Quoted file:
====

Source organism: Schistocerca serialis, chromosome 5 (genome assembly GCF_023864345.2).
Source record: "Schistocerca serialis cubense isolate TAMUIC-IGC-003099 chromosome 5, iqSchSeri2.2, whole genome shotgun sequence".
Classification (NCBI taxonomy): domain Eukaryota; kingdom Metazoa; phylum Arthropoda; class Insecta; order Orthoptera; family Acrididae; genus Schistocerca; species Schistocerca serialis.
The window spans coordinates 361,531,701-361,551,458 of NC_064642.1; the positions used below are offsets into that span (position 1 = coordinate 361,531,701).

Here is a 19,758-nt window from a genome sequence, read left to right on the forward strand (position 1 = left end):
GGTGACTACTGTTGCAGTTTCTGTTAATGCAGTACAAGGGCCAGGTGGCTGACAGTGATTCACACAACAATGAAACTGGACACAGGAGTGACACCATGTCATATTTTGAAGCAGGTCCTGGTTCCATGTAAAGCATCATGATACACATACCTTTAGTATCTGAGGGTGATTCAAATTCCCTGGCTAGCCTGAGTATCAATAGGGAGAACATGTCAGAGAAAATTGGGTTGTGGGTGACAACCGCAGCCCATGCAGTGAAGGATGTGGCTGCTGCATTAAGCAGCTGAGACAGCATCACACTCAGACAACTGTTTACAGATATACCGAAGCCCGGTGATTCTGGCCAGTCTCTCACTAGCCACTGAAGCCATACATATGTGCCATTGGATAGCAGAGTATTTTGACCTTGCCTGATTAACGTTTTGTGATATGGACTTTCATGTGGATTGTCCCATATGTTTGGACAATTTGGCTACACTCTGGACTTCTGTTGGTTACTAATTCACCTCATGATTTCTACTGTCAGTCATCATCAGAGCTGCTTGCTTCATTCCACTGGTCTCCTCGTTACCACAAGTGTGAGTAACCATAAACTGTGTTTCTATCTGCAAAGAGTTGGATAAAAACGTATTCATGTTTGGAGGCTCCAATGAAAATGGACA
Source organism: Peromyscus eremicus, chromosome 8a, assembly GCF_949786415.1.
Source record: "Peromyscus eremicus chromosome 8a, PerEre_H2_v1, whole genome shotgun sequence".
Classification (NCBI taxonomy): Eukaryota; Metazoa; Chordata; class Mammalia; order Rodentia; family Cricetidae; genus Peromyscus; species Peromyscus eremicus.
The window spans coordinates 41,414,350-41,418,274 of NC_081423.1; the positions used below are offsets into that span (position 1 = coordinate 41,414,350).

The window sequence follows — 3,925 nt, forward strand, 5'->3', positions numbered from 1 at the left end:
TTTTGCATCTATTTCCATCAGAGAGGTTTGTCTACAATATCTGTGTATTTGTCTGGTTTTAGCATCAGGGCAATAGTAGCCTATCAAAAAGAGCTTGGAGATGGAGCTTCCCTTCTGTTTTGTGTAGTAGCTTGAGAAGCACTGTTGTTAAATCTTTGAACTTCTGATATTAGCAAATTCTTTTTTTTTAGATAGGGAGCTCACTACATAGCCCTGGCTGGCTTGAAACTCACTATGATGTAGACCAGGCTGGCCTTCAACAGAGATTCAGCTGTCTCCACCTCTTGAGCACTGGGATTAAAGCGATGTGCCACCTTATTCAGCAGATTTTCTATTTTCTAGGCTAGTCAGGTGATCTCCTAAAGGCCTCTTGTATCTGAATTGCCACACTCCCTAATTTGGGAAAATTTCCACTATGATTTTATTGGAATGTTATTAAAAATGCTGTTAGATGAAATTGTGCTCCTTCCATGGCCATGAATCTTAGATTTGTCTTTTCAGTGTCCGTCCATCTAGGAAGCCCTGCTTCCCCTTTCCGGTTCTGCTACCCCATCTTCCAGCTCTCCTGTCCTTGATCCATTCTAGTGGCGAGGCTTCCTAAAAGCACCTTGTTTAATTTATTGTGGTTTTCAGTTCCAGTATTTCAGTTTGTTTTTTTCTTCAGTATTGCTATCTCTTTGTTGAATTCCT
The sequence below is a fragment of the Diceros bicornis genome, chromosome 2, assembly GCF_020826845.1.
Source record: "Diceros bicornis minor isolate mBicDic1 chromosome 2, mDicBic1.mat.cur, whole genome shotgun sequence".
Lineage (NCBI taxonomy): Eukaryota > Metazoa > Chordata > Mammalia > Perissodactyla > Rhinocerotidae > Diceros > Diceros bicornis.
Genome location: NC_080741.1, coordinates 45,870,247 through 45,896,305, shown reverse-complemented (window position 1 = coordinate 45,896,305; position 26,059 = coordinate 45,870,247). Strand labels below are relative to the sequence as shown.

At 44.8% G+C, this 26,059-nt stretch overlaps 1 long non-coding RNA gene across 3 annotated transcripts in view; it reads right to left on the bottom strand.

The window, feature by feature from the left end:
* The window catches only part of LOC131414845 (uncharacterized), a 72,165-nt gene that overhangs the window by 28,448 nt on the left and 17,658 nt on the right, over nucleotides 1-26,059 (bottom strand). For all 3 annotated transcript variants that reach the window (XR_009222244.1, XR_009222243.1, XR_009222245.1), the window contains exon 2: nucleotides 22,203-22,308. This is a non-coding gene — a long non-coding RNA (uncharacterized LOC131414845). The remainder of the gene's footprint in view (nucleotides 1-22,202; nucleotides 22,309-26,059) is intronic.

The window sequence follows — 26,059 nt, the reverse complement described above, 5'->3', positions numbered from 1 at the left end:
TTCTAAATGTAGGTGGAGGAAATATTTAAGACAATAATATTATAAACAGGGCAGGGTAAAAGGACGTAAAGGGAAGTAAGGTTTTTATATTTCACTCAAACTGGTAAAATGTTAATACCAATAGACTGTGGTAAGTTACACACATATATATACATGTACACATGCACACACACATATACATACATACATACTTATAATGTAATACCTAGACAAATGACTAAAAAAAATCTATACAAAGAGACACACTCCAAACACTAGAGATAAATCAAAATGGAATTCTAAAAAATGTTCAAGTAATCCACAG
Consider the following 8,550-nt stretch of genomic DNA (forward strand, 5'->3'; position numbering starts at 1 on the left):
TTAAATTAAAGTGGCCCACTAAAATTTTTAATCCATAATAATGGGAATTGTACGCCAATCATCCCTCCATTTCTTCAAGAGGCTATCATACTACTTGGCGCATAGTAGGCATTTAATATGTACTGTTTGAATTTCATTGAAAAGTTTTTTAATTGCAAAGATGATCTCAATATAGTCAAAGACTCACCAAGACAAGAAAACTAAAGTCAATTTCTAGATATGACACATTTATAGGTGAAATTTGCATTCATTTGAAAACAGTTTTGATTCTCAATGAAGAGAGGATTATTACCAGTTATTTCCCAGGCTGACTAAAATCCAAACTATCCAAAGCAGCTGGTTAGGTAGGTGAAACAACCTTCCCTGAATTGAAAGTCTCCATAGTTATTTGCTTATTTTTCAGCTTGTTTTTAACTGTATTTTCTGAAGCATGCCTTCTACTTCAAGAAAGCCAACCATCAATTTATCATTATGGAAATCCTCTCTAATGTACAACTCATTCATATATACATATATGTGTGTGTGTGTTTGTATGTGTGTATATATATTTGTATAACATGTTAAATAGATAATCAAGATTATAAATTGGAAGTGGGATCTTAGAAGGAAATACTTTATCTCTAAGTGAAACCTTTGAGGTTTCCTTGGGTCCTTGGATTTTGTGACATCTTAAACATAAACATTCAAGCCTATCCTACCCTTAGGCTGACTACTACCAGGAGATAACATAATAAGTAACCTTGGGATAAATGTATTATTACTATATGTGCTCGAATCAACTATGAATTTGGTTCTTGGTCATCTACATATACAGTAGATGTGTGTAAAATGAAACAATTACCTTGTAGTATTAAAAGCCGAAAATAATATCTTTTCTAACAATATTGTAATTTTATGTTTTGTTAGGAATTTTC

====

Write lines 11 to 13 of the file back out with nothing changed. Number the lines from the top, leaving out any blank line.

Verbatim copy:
The window sequence follows — 3,925 nt, forward strand, 5'->3', positions numbered from 1 at the left end:
TTTTGCATCTATTTCCATCAGAGAGGTTTGTCTACAATATCTGTGTATTTGTCTGGTTTTAGCATCAGGGCAATAGTAGCCTATCAAAAAGAGCTTGGAGATGGAGCTTCCCTTCTGTTTTGTGTAGTAGCTTGAGAAGCACTGTTGTTAAATCTTTGAACTTCTGATATTAGCAAATTCTTTTTTTTTAGATAGGGAGCTCACTACATAGCCCTGGCTGGCTTGAAACTCACTATGATGTAGACCAGGCTGGCCTTCAACAGAGATTCAGCTGTCTCCACCTCTTGAGCACTGGGATTAAAGCGATGTGCCACCTTATTCAGCAGATTTTCTATTTTCTAGGCTAGTCAGGTGATCTCCTAAAGGCCTCTTGTATCTGAATTGCCACACTCCCTAATTTGGGAAAATTTCCACTATGATTTTATTGGAATGTTATTAAAAATGCTGTTAGATGAAATTGTGCTCCTTCCATGGCCATGAATCTTAGATTTGTCTTTTCAGTGTCCGTCCATCTAGGAAGCCCTGCTTCCCCTTTCCGGTTCTGCTACCCCATCTTCCAGCTCTCCTGTCCTTGATCCATTCTAGTGGCGAGGCTTCCTAAAAGCACCTTGTTTAATTTATTGTGGTTTTCAGTTCCAGTATTTCAGTTTGTTTTTTTCTTCAGTATTGCTATCTCTTTGTTGAATTCCT
The sequence below is a fragment of the Diceros bicornis genome, chromosome 2, assembly GCF_020826845.1.